Mushroom Products
Mushroom Farming in South Africa

©Marinda Louw
Shimeji mushrooms is best cooked slow in a bit of butter for 3 - 5 minutes. Add soya sauce and black pepper at the end.

The most common way to eat mushrooms is either raw in salads or cooked in butter, oil or ghee. Mushrooms may also be dried, canned, powdered and be processed into crisps, ready-made sauces and soups. 

Dried mushrooms are rehydrated in water or broth while dried powdered mushrooms can be sprinkled into dishes like soups and sauces. Mushrooms can be marinated and pickled with a combination of ingredients like wine, oil, vinegar, garlic, herbs and spices. Mushroom paste (mashed mushrooms, oil, nuts, herbs and spices) are generally used as bread and pasta toppings, and as an accompaniment to grilled meats.

Other mushroom-related products include mushroom biltong, mushroom leather and self-growing mushroom kits. Biltong is traditionally a spicy dried meat made from marinated and spiced meat cuts. Mushroom biltong is a vegan-friendly snack made from marinated and dried sliced mushrooms such as shiitake or oyster mushrooms.

Mushroom leather grows from mycelium (the root-like structure of fungi) and takes two weeks to grow to the size of a standard cowhide. Self-growing mushroom kits include the spores and substrate to grow shiitake, enoki and oyster mushrooms.

Mushrooms are also available as immune-supporting health supplements, mushroom coffee with cordyceps mushrooms and are used in skincare.

How to Eat Mushrooms

©Asha Yoganandan
Squash filled and baked with a mushroom sauce.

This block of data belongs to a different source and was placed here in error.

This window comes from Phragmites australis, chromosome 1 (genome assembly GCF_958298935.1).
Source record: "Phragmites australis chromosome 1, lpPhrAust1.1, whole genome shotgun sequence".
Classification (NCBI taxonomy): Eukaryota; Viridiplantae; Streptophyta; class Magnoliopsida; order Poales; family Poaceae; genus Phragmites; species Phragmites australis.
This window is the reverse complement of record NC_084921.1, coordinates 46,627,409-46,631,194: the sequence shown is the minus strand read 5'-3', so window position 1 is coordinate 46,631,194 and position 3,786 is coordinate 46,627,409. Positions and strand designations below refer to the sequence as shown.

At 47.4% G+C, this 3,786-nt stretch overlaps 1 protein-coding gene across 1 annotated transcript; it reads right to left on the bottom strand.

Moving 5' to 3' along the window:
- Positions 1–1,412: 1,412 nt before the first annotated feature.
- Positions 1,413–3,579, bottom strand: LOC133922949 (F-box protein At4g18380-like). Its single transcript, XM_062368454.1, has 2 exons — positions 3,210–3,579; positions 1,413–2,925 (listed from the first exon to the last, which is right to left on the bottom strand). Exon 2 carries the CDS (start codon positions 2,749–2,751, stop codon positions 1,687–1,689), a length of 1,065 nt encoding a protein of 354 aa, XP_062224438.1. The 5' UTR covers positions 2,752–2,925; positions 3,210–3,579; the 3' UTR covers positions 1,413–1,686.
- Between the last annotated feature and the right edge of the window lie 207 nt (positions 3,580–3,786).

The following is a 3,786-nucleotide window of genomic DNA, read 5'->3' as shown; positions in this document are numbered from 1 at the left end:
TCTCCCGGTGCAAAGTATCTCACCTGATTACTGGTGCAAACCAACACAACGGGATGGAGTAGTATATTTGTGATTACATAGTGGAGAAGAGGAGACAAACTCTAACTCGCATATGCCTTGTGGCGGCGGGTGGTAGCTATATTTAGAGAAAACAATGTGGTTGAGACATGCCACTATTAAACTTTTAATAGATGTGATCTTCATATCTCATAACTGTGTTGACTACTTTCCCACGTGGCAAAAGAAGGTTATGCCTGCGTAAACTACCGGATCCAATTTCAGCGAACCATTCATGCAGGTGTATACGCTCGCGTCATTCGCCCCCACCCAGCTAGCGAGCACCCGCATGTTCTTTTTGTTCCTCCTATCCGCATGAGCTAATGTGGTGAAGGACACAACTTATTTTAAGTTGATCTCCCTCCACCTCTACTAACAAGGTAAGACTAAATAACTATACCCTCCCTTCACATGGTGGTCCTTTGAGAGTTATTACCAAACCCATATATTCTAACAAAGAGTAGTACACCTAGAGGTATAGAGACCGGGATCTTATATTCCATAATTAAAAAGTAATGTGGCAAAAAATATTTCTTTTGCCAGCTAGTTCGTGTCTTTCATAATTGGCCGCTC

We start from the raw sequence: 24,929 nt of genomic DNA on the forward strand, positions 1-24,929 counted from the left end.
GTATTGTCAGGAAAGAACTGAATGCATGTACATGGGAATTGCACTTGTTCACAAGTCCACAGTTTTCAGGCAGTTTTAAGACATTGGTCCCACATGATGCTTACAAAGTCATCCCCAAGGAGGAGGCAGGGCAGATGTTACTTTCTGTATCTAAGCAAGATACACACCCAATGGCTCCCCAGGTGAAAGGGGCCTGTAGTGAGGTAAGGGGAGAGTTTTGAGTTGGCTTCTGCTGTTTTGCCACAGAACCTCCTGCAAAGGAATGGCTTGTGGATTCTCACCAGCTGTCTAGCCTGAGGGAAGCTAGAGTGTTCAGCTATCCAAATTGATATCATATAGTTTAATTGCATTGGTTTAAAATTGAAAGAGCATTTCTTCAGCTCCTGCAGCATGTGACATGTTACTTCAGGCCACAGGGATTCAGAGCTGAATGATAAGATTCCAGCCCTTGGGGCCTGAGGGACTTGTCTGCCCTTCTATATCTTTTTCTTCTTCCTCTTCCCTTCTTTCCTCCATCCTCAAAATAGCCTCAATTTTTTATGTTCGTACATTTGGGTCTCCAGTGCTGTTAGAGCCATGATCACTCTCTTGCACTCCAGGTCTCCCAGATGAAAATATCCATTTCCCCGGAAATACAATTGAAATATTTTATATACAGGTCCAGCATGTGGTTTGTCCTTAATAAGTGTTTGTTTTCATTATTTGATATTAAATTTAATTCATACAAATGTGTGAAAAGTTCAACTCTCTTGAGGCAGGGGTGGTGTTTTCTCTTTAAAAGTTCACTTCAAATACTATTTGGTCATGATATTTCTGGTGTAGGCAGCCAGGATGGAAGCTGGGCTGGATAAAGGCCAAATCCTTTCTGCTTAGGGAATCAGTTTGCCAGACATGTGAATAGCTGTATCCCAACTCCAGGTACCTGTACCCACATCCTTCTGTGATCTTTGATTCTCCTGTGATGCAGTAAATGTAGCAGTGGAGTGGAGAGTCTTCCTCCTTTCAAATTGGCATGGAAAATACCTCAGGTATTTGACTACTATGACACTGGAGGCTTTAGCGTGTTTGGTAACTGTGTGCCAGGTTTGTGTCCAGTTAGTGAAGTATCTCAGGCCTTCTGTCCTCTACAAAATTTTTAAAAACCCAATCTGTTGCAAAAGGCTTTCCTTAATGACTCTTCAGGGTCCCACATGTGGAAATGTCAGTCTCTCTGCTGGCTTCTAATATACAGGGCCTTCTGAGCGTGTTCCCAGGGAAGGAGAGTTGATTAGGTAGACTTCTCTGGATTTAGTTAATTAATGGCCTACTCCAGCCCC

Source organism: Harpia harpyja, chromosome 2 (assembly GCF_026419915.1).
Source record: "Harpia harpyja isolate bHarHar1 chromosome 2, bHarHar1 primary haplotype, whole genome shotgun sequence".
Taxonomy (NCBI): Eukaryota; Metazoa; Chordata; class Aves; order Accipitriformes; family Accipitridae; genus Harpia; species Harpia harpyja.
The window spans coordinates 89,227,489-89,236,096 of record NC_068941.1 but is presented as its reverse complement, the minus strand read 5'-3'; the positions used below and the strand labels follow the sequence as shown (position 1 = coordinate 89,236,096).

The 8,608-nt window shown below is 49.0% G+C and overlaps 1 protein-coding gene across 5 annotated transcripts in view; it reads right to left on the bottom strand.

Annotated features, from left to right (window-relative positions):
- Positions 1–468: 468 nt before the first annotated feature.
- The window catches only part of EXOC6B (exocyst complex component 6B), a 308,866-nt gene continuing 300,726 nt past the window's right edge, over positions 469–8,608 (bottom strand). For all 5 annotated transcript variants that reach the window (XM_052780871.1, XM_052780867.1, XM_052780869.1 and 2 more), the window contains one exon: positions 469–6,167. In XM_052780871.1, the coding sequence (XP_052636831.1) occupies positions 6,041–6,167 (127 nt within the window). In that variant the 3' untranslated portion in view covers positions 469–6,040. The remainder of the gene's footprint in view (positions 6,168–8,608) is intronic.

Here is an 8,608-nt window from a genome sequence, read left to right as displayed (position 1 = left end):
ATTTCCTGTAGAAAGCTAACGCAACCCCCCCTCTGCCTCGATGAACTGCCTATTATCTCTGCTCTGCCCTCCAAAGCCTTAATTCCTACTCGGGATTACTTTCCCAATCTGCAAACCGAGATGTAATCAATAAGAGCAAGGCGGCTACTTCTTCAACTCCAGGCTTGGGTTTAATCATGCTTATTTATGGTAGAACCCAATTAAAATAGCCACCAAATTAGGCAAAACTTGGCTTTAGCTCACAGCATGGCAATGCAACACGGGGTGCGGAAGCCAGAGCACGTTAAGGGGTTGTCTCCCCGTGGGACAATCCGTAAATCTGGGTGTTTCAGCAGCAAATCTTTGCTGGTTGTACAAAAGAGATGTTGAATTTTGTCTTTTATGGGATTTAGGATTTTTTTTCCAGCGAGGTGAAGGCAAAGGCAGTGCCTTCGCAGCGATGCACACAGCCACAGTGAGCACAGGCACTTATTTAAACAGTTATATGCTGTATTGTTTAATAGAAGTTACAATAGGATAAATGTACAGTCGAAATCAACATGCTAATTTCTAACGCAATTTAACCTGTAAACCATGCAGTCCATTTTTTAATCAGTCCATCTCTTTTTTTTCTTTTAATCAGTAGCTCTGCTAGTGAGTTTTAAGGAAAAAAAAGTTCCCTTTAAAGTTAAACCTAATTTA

Some mushrooms can be eaten raw in salads but most mushrooms are cooked with oil, butter or ghee. It is believed that grilling and microwaving mushrooms are the healthiest ways to cook mushrooms. 

When cooking mushrooms, chefs recommend adding salt and pepper at the end of the cooking process. Adding salt while cooking the mushrooms draws out the liquid and can slow down the browning process. 

The thick, meaty texture and umami flavour of mushrooms makes it an ideal meat replacement in vegetarian and vegan diets. Mushrooms are high in guanylate, a compound that contributes to the savoury umami flavour. The umami flavour increases as brown button mushrooms mature to large brown mushrooms (portabella). Fresh and dried shiitake mushrooms are especially abundant in umami flavour compounds.

Storing of Mushrooms

©Marinda Louw
If mushrooms are picked with a bit of substrate attached to the stem, it will extend the shelflife as the mushroom has a source of nutrients.

Ideally, mushrooms should be stored in paper bags to absorb any moisture that may form when temperatures fluctuate during storage. The shelflife of mushrooms are between five and seven days, but always buy firm mushrooms - sponginess and elongated stems (in Agaricus spp) are often signs that mushrooms close to the end of their shelflife.

Mushroom Compost

Apart from producing edible mushrooms, a useful byproduct of mushroom farming is the spent mushroom compost. Mushroom compost is made from straw, chicken manure, gypsum and water. After mushrooms are harvested, the spent compost can be used in soil to improve water infiltration, water holding capacity, as well as help with the detoxification of toxic soil and increase organic matter content.  

Spent mushroom compost may contain salts and unstable organic material, so it should be further composted to enable proper incorporation into the soil and utilisation by soil microbes.

What are Truffles?

©Woodford Truffles
A black Périgord truffle.

Truffles, the fruiting bodies of underground fungi, is an expensive delicacy that grows under special soil conditions and is usually associated with tree roots. There are many species of truffles often growing in specific regions and associated with certain trees. For example, the black truffle is found near oak, cherry and hazelnut trees in the Périgord region of France. 

Most cultivated truffles come from Spain, but truffles can be wild-harvested as well. 

There is some truffle cultivation in South Africa. The cultivation is limited to areas with an average winter temperature of 8℃ and focuses mostly on the black Périgord truffle in association with inoculated oak trees.

By Marinda Louw